A fender protector fits on top of the wheels of a vehicle, and its function is to protect the vehicle steel inner body from being hit at a high speed and damaged by stones, dust or unwanted items.
This case features an automotive part: a fender protector. A fender protector is a part widely used in automotive industry for all kinds of vehicles. This part basically fits on top of the wheels of a vehicle, and its function is to protect the vehicle steel inner body from being hit at a high speed and damaged by stones, dust or unwanted items. This fender protector uses valve gated hot runners which are widely used in injection molding to manipulate the flow, timing, location of weld lines and pressure in the cavity. Furthermore, the automotive industry is moving to making thinner and lighter parts for weight reduction yet at the same time trying to make sure the parts still meet durability standards. In this case, there’s a valve gate system along with different thickness of flow leaders, placing them in various areas of the part to optimize the filling pattern, reduce air traps, and reduce tonnage.
In order to simulate this process, the team used a shell mesh to make multiple design changes on the part geometry by adding flow leaders of varying thickness at different locations to minimize the weld line formation and balance the flow pattern throughout the part. After achieving the most optimized filling situation through multiple runs in the Moldex3D software, the modified changes were added back onto the final part geometry; Shape engineering team utilized Moldex3D eDesign to produce a 3D mesh and then compared the final results of shell vs. 3D mesh. As a result, the team found out that Moldex3D shell analysis produced reliable results and helped them make quick design modifications within a short time, and Moldex3D eDesign 3D mesh analysis further helped them verify their final design with accurate, close-to-reality results prior to the actual mold making.
There were many challenges encountered while designing the part and the mold:
- Implementing an ideal valve gate design to achieve flow balance
- Adding flow leaders to ensure proper filling while keeping the part weight down to the desirable range
- Lowering the exceeding tonnage required in the original design down to the specified tonnage limit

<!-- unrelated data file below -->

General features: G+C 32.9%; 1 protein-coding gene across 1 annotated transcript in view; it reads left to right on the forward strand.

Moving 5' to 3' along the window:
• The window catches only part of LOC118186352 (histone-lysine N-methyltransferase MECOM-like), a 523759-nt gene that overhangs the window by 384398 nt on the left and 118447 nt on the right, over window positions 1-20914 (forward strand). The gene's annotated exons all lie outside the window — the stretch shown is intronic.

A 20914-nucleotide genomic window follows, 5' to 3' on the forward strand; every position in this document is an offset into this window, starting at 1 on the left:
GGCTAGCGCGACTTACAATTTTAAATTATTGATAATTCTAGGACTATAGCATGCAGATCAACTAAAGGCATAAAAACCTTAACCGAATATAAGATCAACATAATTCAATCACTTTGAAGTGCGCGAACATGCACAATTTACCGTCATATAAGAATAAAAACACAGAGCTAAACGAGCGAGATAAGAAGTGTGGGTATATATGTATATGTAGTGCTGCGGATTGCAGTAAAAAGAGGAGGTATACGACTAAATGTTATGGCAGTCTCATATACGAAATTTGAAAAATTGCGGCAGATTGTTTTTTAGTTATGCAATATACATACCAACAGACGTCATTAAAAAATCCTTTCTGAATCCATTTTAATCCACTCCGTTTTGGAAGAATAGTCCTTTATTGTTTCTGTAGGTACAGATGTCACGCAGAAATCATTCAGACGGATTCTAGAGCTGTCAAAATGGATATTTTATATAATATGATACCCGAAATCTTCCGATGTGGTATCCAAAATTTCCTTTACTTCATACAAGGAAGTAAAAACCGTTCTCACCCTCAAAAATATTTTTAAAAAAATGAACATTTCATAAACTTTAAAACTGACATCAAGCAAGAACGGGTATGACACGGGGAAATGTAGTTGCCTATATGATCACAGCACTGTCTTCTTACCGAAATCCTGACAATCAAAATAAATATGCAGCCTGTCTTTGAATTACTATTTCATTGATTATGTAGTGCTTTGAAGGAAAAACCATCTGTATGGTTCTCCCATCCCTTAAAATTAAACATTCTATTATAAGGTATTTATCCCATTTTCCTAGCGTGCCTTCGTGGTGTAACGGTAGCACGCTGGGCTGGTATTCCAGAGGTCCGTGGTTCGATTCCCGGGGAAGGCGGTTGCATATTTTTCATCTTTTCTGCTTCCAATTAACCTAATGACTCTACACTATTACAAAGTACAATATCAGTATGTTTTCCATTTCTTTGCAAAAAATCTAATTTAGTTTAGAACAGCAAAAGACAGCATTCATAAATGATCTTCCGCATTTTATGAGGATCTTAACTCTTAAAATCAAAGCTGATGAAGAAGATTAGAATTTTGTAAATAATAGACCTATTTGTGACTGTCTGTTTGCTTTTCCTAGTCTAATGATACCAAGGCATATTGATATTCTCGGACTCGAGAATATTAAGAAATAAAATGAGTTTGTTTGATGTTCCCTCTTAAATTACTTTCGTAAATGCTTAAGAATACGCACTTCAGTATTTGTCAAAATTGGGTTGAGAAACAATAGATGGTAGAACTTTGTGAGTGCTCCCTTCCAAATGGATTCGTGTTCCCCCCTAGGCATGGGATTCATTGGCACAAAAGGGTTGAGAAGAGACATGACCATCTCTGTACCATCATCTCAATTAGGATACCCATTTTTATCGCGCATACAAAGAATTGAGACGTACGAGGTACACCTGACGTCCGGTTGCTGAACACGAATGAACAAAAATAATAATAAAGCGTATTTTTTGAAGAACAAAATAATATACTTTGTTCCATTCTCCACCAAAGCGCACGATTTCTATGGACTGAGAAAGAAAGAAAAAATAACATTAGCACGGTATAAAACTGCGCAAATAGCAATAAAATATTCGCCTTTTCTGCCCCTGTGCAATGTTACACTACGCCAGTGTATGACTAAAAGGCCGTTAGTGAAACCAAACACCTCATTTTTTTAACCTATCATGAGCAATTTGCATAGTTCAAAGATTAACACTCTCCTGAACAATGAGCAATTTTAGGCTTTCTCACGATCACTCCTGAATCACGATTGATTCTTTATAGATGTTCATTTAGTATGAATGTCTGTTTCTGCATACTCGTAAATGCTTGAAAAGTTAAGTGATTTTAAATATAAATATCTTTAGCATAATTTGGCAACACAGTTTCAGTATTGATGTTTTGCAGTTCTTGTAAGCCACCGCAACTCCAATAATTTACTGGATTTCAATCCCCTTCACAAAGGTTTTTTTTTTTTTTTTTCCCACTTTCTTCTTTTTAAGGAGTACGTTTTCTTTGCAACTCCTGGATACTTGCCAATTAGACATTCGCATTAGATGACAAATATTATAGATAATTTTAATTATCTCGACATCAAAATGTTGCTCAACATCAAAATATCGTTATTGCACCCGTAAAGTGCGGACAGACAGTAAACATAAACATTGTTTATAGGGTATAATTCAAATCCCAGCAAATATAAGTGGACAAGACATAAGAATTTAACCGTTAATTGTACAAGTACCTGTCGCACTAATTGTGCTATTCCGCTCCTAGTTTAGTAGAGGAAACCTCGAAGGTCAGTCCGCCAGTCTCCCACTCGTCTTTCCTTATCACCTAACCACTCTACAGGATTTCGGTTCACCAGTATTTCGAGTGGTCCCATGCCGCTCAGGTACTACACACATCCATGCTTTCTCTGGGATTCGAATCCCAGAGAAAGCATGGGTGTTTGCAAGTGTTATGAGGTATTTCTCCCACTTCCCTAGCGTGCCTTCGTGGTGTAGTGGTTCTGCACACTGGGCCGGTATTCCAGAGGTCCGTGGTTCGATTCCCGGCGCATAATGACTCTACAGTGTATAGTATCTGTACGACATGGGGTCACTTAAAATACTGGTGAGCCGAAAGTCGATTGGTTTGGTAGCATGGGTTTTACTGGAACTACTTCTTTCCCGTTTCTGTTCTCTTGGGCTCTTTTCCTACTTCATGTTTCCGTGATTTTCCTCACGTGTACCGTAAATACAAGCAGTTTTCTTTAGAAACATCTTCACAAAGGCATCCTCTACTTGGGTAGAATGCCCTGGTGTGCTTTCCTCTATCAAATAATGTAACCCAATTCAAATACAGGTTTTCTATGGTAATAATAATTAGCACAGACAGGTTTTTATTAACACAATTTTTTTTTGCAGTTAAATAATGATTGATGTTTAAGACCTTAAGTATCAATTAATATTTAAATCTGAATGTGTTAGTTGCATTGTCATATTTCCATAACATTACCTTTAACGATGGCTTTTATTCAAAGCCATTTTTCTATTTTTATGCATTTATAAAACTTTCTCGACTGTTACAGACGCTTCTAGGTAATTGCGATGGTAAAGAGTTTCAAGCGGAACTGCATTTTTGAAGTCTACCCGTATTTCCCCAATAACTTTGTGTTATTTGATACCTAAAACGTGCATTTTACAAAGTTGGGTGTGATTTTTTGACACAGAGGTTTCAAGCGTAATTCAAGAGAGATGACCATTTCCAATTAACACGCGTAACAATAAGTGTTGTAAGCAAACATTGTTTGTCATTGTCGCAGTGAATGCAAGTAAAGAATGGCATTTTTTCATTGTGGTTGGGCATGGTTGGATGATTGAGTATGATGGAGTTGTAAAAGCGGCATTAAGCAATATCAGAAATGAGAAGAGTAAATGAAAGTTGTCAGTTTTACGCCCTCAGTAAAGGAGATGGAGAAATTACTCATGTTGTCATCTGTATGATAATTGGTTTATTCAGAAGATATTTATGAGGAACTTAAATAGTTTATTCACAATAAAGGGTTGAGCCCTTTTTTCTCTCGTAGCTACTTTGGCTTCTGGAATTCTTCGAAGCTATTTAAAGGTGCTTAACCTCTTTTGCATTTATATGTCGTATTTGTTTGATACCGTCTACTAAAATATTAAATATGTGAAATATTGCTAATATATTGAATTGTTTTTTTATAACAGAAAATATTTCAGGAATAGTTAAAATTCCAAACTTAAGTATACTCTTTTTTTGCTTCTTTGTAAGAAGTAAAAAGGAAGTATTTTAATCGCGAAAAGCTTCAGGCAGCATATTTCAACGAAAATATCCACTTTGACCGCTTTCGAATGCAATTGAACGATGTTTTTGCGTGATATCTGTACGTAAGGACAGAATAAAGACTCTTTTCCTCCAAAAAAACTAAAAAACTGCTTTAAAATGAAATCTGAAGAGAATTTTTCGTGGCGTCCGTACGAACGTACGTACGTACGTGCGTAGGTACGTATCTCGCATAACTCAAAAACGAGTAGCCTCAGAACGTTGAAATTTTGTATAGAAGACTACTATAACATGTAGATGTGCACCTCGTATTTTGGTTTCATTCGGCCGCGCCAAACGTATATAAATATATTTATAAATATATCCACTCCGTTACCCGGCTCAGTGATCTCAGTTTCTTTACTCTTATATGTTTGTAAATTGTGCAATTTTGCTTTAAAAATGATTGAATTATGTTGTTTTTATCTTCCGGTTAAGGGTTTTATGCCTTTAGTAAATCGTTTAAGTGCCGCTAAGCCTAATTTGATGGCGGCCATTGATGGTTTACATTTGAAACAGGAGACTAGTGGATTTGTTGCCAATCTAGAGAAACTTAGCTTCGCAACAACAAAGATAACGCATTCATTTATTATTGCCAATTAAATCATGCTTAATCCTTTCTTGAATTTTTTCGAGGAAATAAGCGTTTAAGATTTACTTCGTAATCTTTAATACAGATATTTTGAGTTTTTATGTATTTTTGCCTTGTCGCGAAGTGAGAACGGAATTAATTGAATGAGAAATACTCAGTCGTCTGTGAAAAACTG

- Eliminating mold trial counts and avoiding future part and mold re-works
Melt front time-75% (left): Air trap & weld line formation leading to part weakness are highlighted in red. Melt front time-100% (right): The left side of the part is filled earlier than the right side. The right side part indicates a short shot problem.
To overcome the challenges and achieve initial goal, it would require multiple iterations on filling simulation, tweaking number of gates, gate locations, flow leader locations, and thickness changes. In addition, this all had to be done quickly due to a short turnaround requirement of 2 weeks for filling simulation. Shape utilized remote computing to construct and simulate a Moldex3D shell mesh analysis, which provided quick simulation results which allowed time for engineering discussion on the next iteration direction. This absolutely helped expedite the workflow and Shape was able to achieve the ideal filling scenario in a short and limited time. Next, Moldex3D eDesign 3D analysis was used to help further verify the final design. That is, the 3D analysis simulation results were proven to be strongly matched with the actual mold trial results.
Firstly, Shape ran the simulation with a basic gate location arrangement to get an initial idea of the flow pattern, required pressure and tonnage. They utilized the lower-level mesh option in Moldex3D to speed up the computing time. And along with using their full 8 CPU capacity, they got quick results. Secondly, based on initial analysis runs, Shape started to change the gate location as well as number of gates. It became apparent that due to the tonnage limitation, it would not be possible to achieve ideal filling scenario without adding flow leaders. Each modification of the flow leaders required Shape’s recommendation, approved by both their own engineering team as well as their customer’s.